Nearly a year’s worth of setbacks is expected to give way next month to a long-awaited decision from the Los Angeles County Committee on School District Organization.
The governing body postponed its ruling during a meeting Wednesday morning in Downey, saying it would wait until its next meeting, set for Oct. 2, before deciding on whether to approve an attempt by some west La Cañada Flintridge property owners to split from the Glendale Unified School District and join La Cañada Unified.
Committee secretary Keith Crafton, the LACOE director of business advisory services, said since a large crowd was expected and the process would slow other agenda items, it would be best to postpone the decision to the later date.
It’s been nearly a year since the panel held a California Environmental Quality Act study session on Oct. 4, 2018, during which county committee member AJ Willmer said he suspected a vote on the territory transfer would happen “60 days from now.”
Since last October, Glendale and La Cañada Unified have asked for delays, while committee members have complained the amount of paperwork filed, estimated to be in the hundreds by LACOE staff, has slowed the process.
“The expectation is that at the Oct. 2 meeting the committee will vote on acceptance of the findings from the CEQA study and a vote on an approval or disapproval of the petition,” Crafton said Wednesday.
The territory transfer effort began Nov. 23, 2015, when a trio from the grassroots group UniteLCF!, including Tom Smith and Nalini Lasiewicz, submitted a petition to Los Angeles County.
The request was for properties in the western part of La Cañada Flintridge known as Sagebrush, which falls under Glendale Unified’s jurisdiction, to be transferred to La Cañada Unified so that children residing there could attend schools in their hometown.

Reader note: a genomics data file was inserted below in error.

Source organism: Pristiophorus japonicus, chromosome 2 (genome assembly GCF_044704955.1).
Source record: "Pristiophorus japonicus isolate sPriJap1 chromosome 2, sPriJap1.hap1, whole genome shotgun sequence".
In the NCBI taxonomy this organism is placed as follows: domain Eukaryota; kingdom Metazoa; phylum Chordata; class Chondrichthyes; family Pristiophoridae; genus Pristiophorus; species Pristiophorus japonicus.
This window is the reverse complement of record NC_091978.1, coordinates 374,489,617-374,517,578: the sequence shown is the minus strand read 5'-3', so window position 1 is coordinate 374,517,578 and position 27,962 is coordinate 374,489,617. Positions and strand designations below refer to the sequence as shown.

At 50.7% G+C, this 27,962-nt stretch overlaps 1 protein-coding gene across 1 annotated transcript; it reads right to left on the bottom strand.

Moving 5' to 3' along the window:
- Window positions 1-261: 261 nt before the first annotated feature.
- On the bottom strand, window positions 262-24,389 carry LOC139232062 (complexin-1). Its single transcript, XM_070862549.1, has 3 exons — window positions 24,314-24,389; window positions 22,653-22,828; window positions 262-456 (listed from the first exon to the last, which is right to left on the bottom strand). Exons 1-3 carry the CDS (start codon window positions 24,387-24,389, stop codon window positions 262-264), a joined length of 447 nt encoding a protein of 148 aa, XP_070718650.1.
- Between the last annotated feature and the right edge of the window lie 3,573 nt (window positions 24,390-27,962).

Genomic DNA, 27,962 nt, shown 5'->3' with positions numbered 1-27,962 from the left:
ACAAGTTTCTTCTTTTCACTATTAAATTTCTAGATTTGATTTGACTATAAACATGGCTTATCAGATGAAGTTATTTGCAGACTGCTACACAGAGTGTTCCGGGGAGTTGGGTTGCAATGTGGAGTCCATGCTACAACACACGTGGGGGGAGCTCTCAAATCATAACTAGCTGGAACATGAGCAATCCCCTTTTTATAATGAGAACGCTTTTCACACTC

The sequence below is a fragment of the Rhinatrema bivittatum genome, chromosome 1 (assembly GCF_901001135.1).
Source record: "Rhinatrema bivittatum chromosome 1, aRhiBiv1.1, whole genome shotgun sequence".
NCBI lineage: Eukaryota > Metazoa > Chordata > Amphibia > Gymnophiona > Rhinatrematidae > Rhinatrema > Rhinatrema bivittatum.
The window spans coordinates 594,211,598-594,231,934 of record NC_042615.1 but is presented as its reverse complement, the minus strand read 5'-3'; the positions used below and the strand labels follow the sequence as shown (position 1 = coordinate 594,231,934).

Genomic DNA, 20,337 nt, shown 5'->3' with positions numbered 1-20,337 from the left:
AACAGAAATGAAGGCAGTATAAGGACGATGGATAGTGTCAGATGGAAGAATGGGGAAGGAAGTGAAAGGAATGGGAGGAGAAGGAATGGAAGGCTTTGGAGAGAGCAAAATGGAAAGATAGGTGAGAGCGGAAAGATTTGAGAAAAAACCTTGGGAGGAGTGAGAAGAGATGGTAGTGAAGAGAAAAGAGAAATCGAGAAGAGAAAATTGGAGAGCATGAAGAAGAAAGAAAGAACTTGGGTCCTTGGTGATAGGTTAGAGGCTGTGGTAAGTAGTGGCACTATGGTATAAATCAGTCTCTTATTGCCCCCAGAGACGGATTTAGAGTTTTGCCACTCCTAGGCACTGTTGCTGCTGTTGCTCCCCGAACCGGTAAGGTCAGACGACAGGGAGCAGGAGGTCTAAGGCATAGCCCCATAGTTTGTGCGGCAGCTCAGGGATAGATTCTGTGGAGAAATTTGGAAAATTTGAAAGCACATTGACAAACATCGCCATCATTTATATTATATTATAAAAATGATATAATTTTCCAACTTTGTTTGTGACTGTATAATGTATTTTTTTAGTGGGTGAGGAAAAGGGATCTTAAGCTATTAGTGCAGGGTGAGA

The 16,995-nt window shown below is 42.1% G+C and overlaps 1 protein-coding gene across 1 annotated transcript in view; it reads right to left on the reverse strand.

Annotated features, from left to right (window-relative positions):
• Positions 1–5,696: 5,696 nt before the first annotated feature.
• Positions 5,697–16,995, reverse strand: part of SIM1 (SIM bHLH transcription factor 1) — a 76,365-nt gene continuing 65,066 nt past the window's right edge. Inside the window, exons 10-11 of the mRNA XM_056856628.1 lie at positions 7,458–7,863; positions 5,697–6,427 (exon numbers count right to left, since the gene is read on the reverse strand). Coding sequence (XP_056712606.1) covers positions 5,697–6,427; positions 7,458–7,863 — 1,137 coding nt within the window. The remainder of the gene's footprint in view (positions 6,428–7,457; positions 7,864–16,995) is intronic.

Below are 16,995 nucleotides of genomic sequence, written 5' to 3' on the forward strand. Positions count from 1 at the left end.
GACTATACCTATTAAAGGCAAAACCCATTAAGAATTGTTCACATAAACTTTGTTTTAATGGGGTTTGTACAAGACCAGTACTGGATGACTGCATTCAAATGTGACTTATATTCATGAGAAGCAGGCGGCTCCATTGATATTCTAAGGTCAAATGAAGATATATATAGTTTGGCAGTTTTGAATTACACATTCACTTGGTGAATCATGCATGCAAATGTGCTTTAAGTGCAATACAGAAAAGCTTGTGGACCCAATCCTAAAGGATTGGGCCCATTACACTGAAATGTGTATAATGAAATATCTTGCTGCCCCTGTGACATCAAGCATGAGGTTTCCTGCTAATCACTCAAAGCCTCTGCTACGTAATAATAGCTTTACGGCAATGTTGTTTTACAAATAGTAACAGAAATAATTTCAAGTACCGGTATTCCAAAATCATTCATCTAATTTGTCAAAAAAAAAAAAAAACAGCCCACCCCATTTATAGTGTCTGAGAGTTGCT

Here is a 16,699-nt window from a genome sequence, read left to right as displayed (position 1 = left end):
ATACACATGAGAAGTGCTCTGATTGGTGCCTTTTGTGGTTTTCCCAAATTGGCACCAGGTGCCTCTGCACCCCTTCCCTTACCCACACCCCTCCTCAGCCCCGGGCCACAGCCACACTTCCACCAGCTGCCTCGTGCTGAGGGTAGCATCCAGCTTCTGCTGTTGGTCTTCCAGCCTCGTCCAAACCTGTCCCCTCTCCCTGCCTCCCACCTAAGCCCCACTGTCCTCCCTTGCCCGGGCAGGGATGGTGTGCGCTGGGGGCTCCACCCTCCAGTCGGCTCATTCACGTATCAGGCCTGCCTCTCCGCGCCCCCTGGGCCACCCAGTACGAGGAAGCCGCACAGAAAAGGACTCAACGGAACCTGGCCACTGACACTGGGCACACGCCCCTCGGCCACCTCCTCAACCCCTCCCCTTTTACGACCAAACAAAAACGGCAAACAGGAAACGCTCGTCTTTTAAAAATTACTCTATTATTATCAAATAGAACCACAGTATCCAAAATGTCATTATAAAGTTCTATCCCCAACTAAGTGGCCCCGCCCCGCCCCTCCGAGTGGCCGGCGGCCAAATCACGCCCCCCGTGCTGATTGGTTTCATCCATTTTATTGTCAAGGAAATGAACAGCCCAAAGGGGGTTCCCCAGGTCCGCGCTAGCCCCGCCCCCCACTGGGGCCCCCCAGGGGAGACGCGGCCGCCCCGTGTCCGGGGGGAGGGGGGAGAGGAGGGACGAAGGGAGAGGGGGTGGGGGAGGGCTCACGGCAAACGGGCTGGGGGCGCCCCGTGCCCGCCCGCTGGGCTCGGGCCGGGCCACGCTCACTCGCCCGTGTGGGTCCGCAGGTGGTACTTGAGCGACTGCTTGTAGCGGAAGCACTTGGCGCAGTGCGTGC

There have been at least four major Sagebrush breakaway attempts since 1961.
Currently, Sagebrush residents must apply for transfer permits with La Cañada Unified to enroll their children into the district, while also obtaining a release from Glendale Unified. The process takes place every April and students who miss the window are out of luck.
One difference at Wednesday’s meeting, in comparison to last October’s get-together, was the crowd support.
Last year, La Cañada packed the committee gathering with 27 speakers, versus only nine from Glendale.
This time, Glendale owned the floor as 11 of 12 audience members commented about “keeping Glendale Unified whole,” including Supt. Vivian Ekchian, board president Jennifer Freemon and Glendale Teachers Assn. president Taline Arsenian.
Mountain Avenue Elementary parent Erica Whinston, who has children in kindergarten, third and fifth grades, said she felt compelled to speak on behalf of Glendale Unified.
“The district and the school value diversity and value the social and emotional well-being of the kids,” Whinston said.
Mountain Avenue principal Jaclyn Scott also offered her opinion.
“There’s no question that the territory transfer causes questions, concerns and unrest for members of our community and most importantly, our students,” she said.
La Cañada’s lone speaker was Nick Karapetian, who said he felt the discussion became sidetracked.
“No one is saying Glendale doesn’t have good schools. They have great schools and La Cañada does too,” Karapetian said. “All we’re asking is that members of the Sagebrush community be given the chance to decide for themselves.”
Karapetian also said he was disappointed by the lack of empathy from Glendale Unified backers.
“Imagine if 10% of Glendale Unified was controlled by Burbank,” Karapetian said. “Glendale Unified parents and staff would be asking for the same thing we are right now, which is the ability to go to their hometown school district.”